In Victor Frankl’s treatise ‘Man’s Search For Meaning‘, he compares suffering to a gas. It will fill any space it’s given.
The 1946 book, first published under the title ‘From Death-camp to Existentialism‘ chronicled Frankl’s experiences as a prisoner in Nazi concentration camps during World War II. In it he examines the effects of extreme suffering on the human psyche and outlines the early formation of his life’s work as a psychiatry, namely his method of ‘logotherapy‘ a process by which a patient identifies a purpose in life. At the time of Frankl’s death in 1997, the book had sold over 10 million copies and had been translated into 24 languages.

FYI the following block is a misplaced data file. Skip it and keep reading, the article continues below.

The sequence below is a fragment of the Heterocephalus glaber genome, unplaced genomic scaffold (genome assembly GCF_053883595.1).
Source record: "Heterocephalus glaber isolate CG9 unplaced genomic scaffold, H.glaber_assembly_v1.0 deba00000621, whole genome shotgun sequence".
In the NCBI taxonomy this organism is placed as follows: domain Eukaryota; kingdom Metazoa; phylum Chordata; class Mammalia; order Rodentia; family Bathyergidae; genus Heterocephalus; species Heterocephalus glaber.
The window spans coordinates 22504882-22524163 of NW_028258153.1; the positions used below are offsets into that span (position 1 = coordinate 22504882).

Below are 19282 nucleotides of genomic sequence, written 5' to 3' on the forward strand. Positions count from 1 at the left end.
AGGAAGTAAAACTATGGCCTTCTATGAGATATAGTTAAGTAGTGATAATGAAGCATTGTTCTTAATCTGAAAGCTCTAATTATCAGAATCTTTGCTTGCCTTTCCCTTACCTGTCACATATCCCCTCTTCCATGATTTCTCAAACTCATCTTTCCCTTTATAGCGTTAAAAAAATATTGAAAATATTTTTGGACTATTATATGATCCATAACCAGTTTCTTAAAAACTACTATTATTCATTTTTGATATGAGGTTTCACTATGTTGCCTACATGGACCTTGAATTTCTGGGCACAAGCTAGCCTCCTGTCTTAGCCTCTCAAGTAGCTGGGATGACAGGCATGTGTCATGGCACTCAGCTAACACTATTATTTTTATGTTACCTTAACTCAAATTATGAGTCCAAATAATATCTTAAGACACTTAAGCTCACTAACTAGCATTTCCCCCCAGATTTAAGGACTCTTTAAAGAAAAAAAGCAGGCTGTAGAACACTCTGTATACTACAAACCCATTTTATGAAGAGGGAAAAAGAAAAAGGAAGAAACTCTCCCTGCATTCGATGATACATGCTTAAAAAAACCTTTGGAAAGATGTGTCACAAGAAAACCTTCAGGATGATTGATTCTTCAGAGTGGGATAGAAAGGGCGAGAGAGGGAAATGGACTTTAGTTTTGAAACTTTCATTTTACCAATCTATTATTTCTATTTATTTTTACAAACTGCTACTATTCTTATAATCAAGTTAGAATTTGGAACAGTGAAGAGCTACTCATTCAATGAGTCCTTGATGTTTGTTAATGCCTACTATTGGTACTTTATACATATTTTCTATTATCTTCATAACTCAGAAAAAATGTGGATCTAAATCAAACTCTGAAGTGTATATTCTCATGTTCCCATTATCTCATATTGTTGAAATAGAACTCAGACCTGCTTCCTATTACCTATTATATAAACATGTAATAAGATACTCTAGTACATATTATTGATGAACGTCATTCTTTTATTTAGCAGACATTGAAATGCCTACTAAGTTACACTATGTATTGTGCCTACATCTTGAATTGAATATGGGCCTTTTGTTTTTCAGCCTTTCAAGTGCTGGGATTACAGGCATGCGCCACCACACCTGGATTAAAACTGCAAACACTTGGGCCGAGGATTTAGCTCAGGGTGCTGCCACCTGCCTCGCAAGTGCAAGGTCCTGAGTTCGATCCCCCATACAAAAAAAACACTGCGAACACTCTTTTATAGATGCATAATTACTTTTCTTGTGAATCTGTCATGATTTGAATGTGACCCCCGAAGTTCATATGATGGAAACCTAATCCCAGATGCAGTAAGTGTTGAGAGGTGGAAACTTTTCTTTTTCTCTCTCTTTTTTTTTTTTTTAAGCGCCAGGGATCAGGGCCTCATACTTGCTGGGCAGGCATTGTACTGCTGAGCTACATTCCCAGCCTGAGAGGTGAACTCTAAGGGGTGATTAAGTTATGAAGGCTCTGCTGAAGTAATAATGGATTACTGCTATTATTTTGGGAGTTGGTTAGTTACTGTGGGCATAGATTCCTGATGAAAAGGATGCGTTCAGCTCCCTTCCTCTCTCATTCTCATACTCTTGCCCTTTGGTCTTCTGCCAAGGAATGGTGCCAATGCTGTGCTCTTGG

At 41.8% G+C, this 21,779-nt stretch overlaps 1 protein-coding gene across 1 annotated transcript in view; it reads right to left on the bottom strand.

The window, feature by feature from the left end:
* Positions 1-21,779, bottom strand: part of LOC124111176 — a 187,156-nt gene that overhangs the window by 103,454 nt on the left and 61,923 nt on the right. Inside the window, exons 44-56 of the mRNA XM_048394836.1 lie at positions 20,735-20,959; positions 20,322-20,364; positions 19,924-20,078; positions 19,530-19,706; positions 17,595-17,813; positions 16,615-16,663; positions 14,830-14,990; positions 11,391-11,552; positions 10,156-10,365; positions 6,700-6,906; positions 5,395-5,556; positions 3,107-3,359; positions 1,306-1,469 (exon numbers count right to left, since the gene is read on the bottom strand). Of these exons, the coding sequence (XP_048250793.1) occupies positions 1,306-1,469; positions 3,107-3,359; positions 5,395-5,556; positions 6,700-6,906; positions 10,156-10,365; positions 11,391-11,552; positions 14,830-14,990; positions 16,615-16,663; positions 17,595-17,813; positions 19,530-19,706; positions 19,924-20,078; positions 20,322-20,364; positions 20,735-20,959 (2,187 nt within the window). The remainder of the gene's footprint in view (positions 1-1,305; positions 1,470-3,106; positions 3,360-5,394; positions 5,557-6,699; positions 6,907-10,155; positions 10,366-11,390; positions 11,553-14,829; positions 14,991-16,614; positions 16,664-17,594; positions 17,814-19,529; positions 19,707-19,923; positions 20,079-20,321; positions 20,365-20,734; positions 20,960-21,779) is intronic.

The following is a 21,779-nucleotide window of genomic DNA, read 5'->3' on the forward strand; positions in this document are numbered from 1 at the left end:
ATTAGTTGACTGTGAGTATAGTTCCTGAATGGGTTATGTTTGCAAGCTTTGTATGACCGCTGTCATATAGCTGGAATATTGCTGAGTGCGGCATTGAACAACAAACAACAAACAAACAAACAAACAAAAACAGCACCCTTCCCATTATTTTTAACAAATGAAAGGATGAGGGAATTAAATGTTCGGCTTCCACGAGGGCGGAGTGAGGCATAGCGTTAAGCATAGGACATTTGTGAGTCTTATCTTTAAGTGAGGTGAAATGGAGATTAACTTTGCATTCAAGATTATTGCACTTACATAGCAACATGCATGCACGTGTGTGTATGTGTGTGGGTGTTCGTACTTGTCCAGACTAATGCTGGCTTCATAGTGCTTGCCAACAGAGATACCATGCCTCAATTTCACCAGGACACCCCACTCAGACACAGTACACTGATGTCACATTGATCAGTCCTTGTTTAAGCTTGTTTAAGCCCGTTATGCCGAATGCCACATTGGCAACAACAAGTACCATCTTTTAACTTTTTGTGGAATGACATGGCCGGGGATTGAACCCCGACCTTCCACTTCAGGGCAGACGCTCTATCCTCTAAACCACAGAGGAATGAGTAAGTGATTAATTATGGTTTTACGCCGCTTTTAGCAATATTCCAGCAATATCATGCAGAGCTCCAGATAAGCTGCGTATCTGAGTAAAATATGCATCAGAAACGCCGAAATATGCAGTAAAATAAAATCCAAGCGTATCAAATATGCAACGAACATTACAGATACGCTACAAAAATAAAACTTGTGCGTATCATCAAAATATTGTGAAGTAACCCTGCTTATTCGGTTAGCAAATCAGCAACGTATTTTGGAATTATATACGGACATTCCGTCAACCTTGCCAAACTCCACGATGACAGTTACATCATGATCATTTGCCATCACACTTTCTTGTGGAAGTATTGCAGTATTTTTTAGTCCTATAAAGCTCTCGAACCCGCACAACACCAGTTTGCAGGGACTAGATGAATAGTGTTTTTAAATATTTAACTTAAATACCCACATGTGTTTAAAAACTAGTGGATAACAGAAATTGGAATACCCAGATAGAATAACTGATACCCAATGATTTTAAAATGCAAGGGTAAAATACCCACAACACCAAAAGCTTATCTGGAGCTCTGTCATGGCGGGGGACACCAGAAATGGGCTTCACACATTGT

Frankl identified that inside the concentration camp, almost any circumstance, great or small, suffering or joy could fill it. For example, a starving, half frozen prisoner of war, deprived of all freedoms, dignity and comforts and driven to work in degrading conditions, can pause and note a beautiful sunset, feeling a moment of joy.
Conversely, a man, well fed, free, warm, wealthy and honoured could feel intense existential suffering for want of any sense of life meaning.
So is the human condition, both fragile and curious.